Nowhere in Seville

Photographer Maxime Ballesteros Explores the Sultry Capital of Southern Spain

  • Photography: Maxime Ballesteros

Amidst the cobbled streets of Seville, the city’s motto, “NO8DO,” is blazoned upon flags, signs, bullfighting programs, and even parking tickets. Believed to symbolize “No me ha dejado” in Spanish, the illustrious phrase is an accurate manifestation of Seville—“It has not left me.” Despite decades of perpetual gentrification, the city upholds an unwavering adherence to its romantically audacious spirit.

In his latest editorial for SSENSE, photographer Maxime Ballesteros captures Spain’s Andalusia region through the ventures of a curious triad—a true exploration of infinite uncertainty.

Time moves slower in Andalusia. Maybe it’s the sun, or the empty winter streets of Seville—so narrow, painted in white, blue, and yellow, covering graffiti from a time long gone. Maybe it’s the bitter orange trees flourishing everywhere, or the infinite roots of old fig trees crisscrossing the ground for generations around Maria Luisa Park, holding Venus in its hollow like a feather.

The smell of incense sold to tourists, the gothic arches of the churches—they enhance a nostalgic feeling of something I never lived. Paced by the flamenco clapping and guitar that floats in the air, both in my head and in the scattered noises from the open windows of cars and bars.

Filippa shares tales of a time when she was living in an apartment here—on her balcony, listening to Jose sing to her from the street, before she’d fall in love with him. In a different life, a few generations back, a side of my family that I never really knew lived here as well. Maybe a hint of Bulerías still flows through my veins.

We arrive to El Rocío to find a village covered in sand, we feel like we’re in the far west. Everybody is dressed up—leather riding boots and Cordobes hats, with a hint of British style. We might be some of the only people not riding or trying to tame a pure Arab or Andalusian horse.

Riders get comfortable on their saddles before drunkenly showing off their drifting skills and splashing mud all over. The ladies ride sidesaddle in the most elegant way. Music is everywhere, and when the night comes, we only see silhouettes of these beautiful beasts trotting in the dark. So close but so far from their wild brothers, running free in the Doñana National Park, minutes away.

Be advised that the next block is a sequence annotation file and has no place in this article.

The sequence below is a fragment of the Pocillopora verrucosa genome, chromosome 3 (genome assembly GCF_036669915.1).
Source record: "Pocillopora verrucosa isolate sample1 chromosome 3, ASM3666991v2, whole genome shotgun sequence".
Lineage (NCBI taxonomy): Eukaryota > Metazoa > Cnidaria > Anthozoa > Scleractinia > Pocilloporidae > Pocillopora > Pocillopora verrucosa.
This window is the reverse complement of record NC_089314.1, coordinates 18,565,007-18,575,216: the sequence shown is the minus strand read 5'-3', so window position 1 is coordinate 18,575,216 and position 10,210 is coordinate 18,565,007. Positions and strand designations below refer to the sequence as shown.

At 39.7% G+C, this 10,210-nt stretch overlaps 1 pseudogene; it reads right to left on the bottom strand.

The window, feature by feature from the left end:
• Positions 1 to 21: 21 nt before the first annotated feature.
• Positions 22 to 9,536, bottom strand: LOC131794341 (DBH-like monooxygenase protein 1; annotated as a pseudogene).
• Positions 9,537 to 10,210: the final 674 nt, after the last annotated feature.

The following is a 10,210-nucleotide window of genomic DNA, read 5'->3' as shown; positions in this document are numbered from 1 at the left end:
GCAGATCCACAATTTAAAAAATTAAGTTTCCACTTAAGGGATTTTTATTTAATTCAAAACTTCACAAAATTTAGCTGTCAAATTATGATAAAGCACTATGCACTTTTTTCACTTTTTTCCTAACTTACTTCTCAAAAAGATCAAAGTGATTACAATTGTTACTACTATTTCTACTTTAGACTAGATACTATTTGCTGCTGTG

We meet Jose and speak a mix of Spanish, English and Palmas to understand each other. Filippa hasn’t seen him in 10 years. You could read fragments of their history in their eyes. Love stories are always so powerfully sad and beautiful at dusk. We want to visit a neighborhood of Seville that Jose knows very well, the nest of some of the best Gitano Flamenco. Too risky to go on our own as gringos and outsiders he tells us.

Jose meets us at Las 3000 Viviendas where we are welcomed by his cousins. He yells in Spanish from the street to the locals, curious at their windows. We introduce ourselves before dozens come down to join us. After a few notes of guitar, Jose begins to sing from the heart. Under the benevolent glance of Camarón, painted on the scraped wall behind us, is one of the most important Flamenco figures in the Gypsy community.

Everybody around, young and old, clap the quick rhythm in the most natural way. It’s like breathing. The sun makes everything shine and the music echoes far away. All the cracks on run down houses, barking dogs chained to the trees, and broken glass and bits on the floor seem to be forgotten for a few minutes.

Every night we wander in the cold, passing through large groups of kids on the street mixing rum and cokes. We end up in the same bar—open until the last person stands. The smoke of cigarettes blurs the walls, draped in Andalusian and religious iconography. We drink our whiskey-sodas under the eyes of dark wooden Christ figures and pictures of Luz Casal hugging the owner, lit by candles between plastic flowers and red velvet. Romantic copla songs fill the room like a cloud of love and pain’s lament. The owner, dressed sharply in a tailored suit, and his young boyfriend play endless games of dominos at the bar.

Leaving Carmona, we spend some quality time with cuddly donkeys and goats on dirt paths lined by old cacti. We drive through deserted highways and villages—the scrolling landscape has a timeless quality in its winter shades of green. It feels like we’re rolling into the void, on an Alberto Iglesias soundtrack. There’s so much space to imagine in the open and empty passageways. It feels like a Buñuel dream, taking us to nowhere and to any place at the same time.

  • Photography: Maxime Ballesteros
  • Styling: Nadia Kanaan

  • Model: Filippa von Stackelberg, Venus Nemitz / Anti-Agency